Seeds, such as sesame seeds (tahini) or sunflower seeds, when ground as a paste, can also provide an energy dense source of protein in the diet. Tahini is particularly good when combined with a mashed pulse, such as chick peas to make hummus.
Pulses are more easily digested, if well cooked and mashed. Try mashed lentils or pureed black eye beans.
In order to gain weight it is essential to increase the energy content of your diet. Also, in order for your body to make proper use of protein, you must ensure sufficient energy. The most concentrated form of energy in the diet is from fat. If you can tolerate fat then try and increase the fat content of your diet.
Alcohol is also a concentrated form of energy and can be taken in moderation, perhaps before meals, as it may help improve your appetite. Only take alcohol with your doctors permission.
If you can tolerate oils, try adding some vegetable oil or vegetable margarine to your food, particularly to mashed pulses, salads and potatoes. If you like fried foods, then have fried foods.
Use cream if you can tolerate fats. A good vegan alternative to cream is cashew nut cream, made from ground cashew nuts and water.
Do not restrict your sugar intake, although always have sweet foods after the savoury part of your meal. Glucose is a less sweet and more concentrated form of sugar. Glucose can be added to foods and drinks, such as porridge and cocoa drinks to increase your energy intake. Check with your dietitian about using glucose. She may suggest that your doctor prescribes you a special type of non-sweet, high calorie supplement, which can be added to foods and drinks.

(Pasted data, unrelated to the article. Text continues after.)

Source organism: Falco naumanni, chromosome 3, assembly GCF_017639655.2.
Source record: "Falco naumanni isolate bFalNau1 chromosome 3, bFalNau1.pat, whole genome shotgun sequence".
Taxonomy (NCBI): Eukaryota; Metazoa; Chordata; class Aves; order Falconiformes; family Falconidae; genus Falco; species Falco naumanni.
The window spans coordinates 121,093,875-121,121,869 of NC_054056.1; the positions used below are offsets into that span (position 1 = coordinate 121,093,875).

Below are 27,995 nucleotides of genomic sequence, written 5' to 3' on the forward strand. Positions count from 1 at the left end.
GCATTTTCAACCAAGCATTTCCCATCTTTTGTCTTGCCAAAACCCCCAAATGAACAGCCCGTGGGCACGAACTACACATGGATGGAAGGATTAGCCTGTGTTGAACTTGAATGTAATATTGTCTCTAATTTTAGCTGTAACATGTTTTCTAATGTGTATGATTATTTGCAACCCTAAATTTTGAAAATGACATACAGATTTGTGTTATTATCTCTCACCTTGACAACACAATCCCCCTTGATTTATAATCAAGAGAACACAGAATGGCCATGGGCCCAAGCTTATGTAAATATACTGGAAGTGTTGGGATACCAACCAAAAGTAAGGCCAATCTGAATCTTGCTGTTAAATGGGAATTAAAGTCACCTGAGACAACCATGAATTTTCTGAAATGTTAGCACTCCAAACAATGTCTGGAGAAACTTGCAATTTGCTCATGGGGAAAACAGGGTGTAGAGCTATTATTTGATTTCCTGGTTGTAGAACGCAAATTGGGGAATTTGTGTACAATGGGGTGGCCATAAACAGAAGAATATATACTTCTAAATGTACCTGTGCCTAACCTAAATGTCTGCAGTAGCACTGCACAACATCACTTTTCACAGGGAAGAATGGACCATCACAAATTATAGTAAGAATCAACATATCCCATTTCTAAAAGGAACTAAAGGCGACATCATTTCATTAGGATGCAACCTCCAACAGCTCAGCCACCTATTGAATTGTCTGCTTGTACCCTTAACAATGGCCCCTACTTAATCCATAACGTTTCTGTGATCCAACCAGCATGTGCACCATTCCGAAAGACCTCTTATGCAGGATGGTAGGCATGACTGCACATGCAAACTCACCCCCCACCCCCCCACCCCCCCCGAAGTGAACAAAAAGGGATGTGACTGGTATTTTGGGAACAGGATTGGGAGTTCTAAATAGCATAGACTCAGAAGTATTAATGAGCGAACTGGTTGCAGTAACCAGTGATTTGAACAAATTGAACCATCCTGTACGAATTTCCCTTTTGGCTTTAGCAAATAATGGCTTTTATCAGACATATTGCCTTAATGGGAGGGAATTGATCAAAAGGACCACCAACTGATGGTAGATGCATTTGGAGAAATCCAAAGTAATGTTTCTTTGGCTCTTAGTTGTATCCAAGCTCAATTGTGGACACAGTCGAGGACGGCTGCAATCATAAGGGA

If you like to have soup, make sure the soup is as nutritious as possible. Add pureed lentils, vegetable oil, butter, whole milk, cream or cheese.
Make good use of the wide range of vegetable pates and spreads available.
· You may prefer to take puddings half an hour to one hour after
your first course, this will enable time for the first course to settle.
· You may find ice-cream, soya or dairy, refreshing after meals.
· Make good use of a food blender, if you have one, to blend fruit, vegetable and pulses.
· Have meals with a good sauce, made with pureed fried onions, perhaps with tomatoes or mushrooms. To increase the energy density of sauces use butter or vegan margarine and add soya milk, silken tofu, cow's milk or cream.
· Do make sure you include a source of vitamin C in your diet, perhaps fresh fruit juice, black-currant cordial or rosehip syrup.
· Try and eat some fresh fruit and vegetables or salad each day, especially green vegetables, to ensure you get your full compliment of vitamins and minerals. If you cannot tolerate whole fruit or crunchy vegetables, take them as fruit juice or a pureed soup made with fresh vegetables.
· High energy drinks, can be made using whole cow's milk, sweetened soya milk or silken tofu, with glucose, honey or sugar and a flavouring of your choice such as chocolate or vanilla.
· You can buy products from the chemists, to have as meal replacements, when your appetite is particularly poor. Do check on their suitability for vegetarians.
· Ask your doctor or dietitian about including a vitamin or mineral supplement in your diet. If you choose to take a supplement, inform your doctor and dietitian. Multi-vitamin and mineral tablets should not do you any harm, as long as you stick to the recommended dose.
If You Still Need Extra Protein & Energy
Your doctor can prescribe for you special supplements which can help you to gain weight. You would usually be referred to a dietitian, who can nutritional assess you and recommend the correct type of supplement.
If you are concerned about the suitability of a any product, for vegetarians or vegans, which have been prescribed for you, contact The Vegetarian Society. Also contact us if you are having problems with health professionals who may be sceptical about your vegetarian or vegan diet.